» Schools must be converted into health-supporting environments. We need to increase exercise and make sure the approach is one of “sports for all”. Food in school cafeterias must be healthier than it is today, and vending machines should be purged of high-sugar, high-calorie snacks. Fruit and vegetables must be available and affordable. Experience shows that children will choose fruit for a snack if it is readily available. Safe walking and bicycle paths are needed to liberate children from being driven to school. Healthy nutrition and healthy cooking must be taught in a new way to include the concept of calories in/calories out.
» In communities, safe parks and playgrounds are a must, as are community health education programmes with a new look at nutrition and physical activity focused on achieving energy balance. Families will need community support to begin to make lifestyle changes. Doctors and nurses will need to reinforce positive behaviour change by getting involved earlier in childhood weight gain, healthy nutrition and exercise.
» Restaurants, particularly fast food restaurants that appeal to children, need to continue to improve their product offerings. Salads and fruit have been introduced recently by some chains. This is a step in the right direction, but we need to see healthier options for children, not just salads for mothers. Healthy eating ought to be encouraged with the toy or prize associated with a healthy meal, and not the high-sodium high-calorie option.
» Beverage companies need to reduce portion sizes, stop infinite refills in restaurants and begin to put more marketing dollars behind healthy low-calorie drinks. Soft drinks manufacturers can make low-calorie drinks fashionable. The public confusion over which fruit juices are high in calories and sugar, and which are healthier, needs to be cleared up and not exploited.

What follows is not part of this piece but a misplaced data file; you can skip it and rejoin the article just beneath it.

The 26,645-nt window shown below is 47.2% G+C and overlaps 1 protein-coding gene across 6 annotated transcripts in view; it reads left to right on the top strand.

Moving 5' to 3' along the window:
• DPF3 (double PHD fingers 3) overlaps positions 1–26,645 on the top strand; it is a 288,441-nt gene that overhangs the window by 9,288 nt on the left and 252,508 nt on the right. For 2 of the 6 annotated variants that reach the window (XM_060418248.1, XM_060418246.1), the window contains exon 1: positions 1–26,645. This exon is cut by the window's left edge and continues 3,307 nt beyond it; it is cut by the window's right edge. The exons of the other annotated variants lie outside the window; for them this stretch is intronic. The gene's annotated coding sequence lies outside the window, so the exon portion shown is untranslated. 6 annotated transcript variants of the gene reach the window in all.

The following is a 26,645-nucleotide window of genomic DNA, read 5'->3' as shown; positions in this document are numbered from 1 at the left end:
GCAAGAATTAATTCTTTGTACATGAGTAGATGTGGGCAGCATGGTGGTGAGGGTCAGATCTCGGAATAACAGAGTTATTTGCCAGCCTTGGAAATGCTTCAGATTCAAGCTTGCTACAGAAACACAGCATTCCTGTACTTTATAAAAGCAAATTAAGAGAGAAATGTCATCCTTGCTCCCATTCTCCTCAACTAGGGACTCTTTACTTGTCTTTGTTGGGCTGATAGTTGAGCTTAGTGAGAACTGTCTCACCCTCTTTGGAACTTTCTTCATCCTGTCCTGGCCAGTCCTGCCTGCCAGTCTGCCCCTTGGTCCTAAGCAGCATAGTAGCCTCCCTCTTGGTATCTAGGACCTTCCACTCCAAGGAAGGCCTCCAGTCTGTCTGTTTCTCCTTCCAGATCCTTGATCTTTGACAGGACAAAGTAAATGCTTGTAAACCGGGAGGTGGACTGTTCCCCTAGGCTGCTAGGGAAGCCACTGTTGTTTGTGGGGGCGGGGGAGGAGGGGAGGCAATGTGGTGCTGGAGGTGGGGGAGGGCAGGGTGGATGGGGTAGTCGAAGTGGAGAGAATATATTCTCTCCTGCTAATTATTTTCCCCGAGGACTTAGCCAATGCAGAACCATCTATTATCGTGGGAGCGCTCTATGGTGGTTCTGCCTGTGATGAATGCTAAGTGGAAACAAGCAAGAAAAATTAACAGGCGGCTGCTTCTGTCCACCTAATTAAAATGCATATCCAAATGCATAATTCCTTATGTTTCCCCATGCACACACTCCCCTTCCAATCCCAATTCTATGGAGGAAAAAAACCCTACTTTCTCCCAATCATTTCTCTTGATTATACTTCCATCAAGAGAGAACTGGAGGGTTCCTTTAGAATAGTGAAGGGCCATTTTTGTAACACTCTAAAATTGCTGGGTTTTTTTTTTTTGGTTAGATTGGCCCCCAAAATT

» The media need to reinforce healthy lifestyle choices. This and future generations are influenced by all kinds of media – from the television and movies to the Internet and instant messaging. Healthy lifestyles can become fashionable given the right support. Advertising should reinforce healthy lifestyle choices.
» Food companies can no longer assume that the excess calories come from a rival’s products. All food companies must improve their product portfolio and make changes in marketing practices that help children.
Our children and our grandchildren can still “grow out of” the problem of obesity, if and only if all stakeholders accept their responsibility to change.
Janet Voûte and Valentin Fuster
Janet Voûte is chief executive officer of the World Heart Foundation in Geneva. Valentin Fuster is director of the Zena and Michael A Wiener Cardiovascular Institute and the Marie-Josée and Henry R Kravis Center for Cardiovascular Health. He is the Richard Gorlin, MD/Heart Research Foundation Professor at Mount Sinai School of Medicine, New York.